• borst
  • lavender
  • dandelion

Recipes starting with V

Valerian
  • Botanical: Valeriana officinalis
  • Family: Valerianaceae
  • Known as: Valeriana officinalis, Garden Valerian, Echter Arznei-Baldrian,Katzenkraut, Stinkwurz, Hexenkraut, Augenwurzel, Mondwurz, Bullerjan, Tolljan, Katzenwargel
  • Aroma: minty, spicy

Valerian

The roots tend to merge into a short, conical root-stock or erect rhizome, the development of which often proceeds for several years before a flowering stem is sent up, but slender horizontal branches which terminate in buds are given off earlier, and from these buds proceed aerial shoots or stolons, which produce fresh plants where they take root.

Vanilla
  • Botanical: Vanilla planifolia
  • Family: Orchidaceae
  • Known as: Vanilla, Vanilla planifolia, Flat-leaved Vanilla, Tahitian Vanilla, Gewürzvanille, Vanillin, Vanille, Echte Vanille
  • Old Use: culinary; medicinal
  • Aroma: spicy, sweet

Vanilla

It uses its fleshy roots to support itself as it grows. Flowers: greenish-yellow, with a diameter of 5 cm (2 in). They last only a day, and must be pollinated manually, during the morning, if fruit is desired. The plants are self-fertile, and pollination simply requires a transfer of the pollen from the anther to the stigma. If pollination does not occur, the flower is dropped the next day. In the wild, there is less than 1% chance that the flowers will be pollinated, so in order to receive a steady flow of fruit, the flowers must be hand-pollinated when grown on farms.

Vermouth
  • Botanical: Artemisia absinthium
  • Family: Asteraceae
  • Known as: Vermouth, Absinthium, Absinthe, Wormwood, Common wormwood, Green Ginger, Absinth, Aetsch, Bermet, Bitterals, Else, Eisenkraut, Gottvergesse, Hilligbitter, Magenkraut, Mottenstock, Würmut, Wiegenkraut
  • Aroma: camphorus, earthy, medicinal, warm, woody

Vermouth

Artemisia absinthium is a herbaceous, perennial plant with fibrous roots. The stems are straight, growing to 0.8–1.2 metres (2 ft 7 in–3 ft 11 in) (rarely 1.5 m, but, sometimes even larger) tall, grooved, branched, and silvery-green. The leaves are spirally arranged, greenish-grey above and white below, covered with silky silvery-white trichomes, and bearing minute oil-producing glands; the basal leaves are up to 25 cm long, bipinnate to tripinnate with long petioles, with the cauline leaves (those on the stem) smaller, 5–10 cm long, less divided, and with short petioles; the uppermost leaves can be both simple and sessile (without a petiole).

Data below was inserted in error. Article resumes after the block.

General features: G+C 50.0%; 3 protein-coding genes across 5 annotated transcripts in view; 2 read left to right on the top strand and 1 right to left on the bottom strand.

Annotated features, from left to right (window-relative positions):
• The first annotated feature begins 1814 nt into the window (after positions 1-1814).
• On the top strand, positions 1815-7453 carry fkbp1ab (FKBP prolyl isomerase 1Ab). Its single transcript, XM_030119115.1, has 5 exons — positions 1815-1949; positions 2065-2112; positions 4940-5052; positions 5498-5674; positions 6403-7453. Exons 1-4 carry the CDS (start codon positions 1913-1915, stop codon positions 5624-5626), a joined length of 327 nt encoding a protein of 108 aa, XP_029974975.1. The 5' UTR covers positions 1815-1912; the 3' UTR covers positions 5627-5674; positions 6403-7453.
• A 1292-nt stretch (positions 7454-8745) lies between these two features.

Vijayasar
  • Botanical: Pterocarpus marsupium
  • Family: Fabaceae
  • Known as: Malabar Kino, Indian Kino Tree, Benga, Bijiayasal, Piasal, Venkai
  • Old Use: medical, industry
  • Aroma: sharp

Vijayasar

It is of moderate size to large tree. The height ranges from 15 to 30 meters. The stem is stout and crooked with widely spreading branches. The bark is thick and dark brown to grey in colour. Leaves are compound and imparipinnate. Leaflets are 5-7, coriaceous, oblong, obtuse, emarginated or even bilobed at the apex and glabrous on both surfaces. The petioles are round, smooth and waved from leaflet to leaflet, 5 or 6 inches long and there are no stipules. Panicles are terminal and very large; ramifications are bifarious, like the leaves. Peduncles and pedicals are round and a little downy. Bracts are small, caduceus, solitary below each division and subdivision of the panicle. The flowers are very numerous, white, with a small tinge of yellow. Vexillum is with a long, slender claw, very broad; sides reflexed, waved, curled and veined; keel is two pettled, adhering slightly for a little way near the middle, waved, etc., same as the vexillum. Stamens are 10, united near the base, but soon dividing into two parcels of 5 each; anthers are globose and 2-lobed. Ovary is oblong, pedicelled, hairy, generally 2-celled; cells are transverse and 1­seeded. Style is ascending. The legume, which is borne on a long petiole, is three-fourths orbicular, the upper remainder, which extends from the pedicel to the remainder of the style, is straight, the whole surrounded with a waved, veiny, downy, membraneous wing, swelled, rugose, woody in the center, where the seed is lodged and not opening; generally one but sometimes 2-celled. Seeds are single and reniform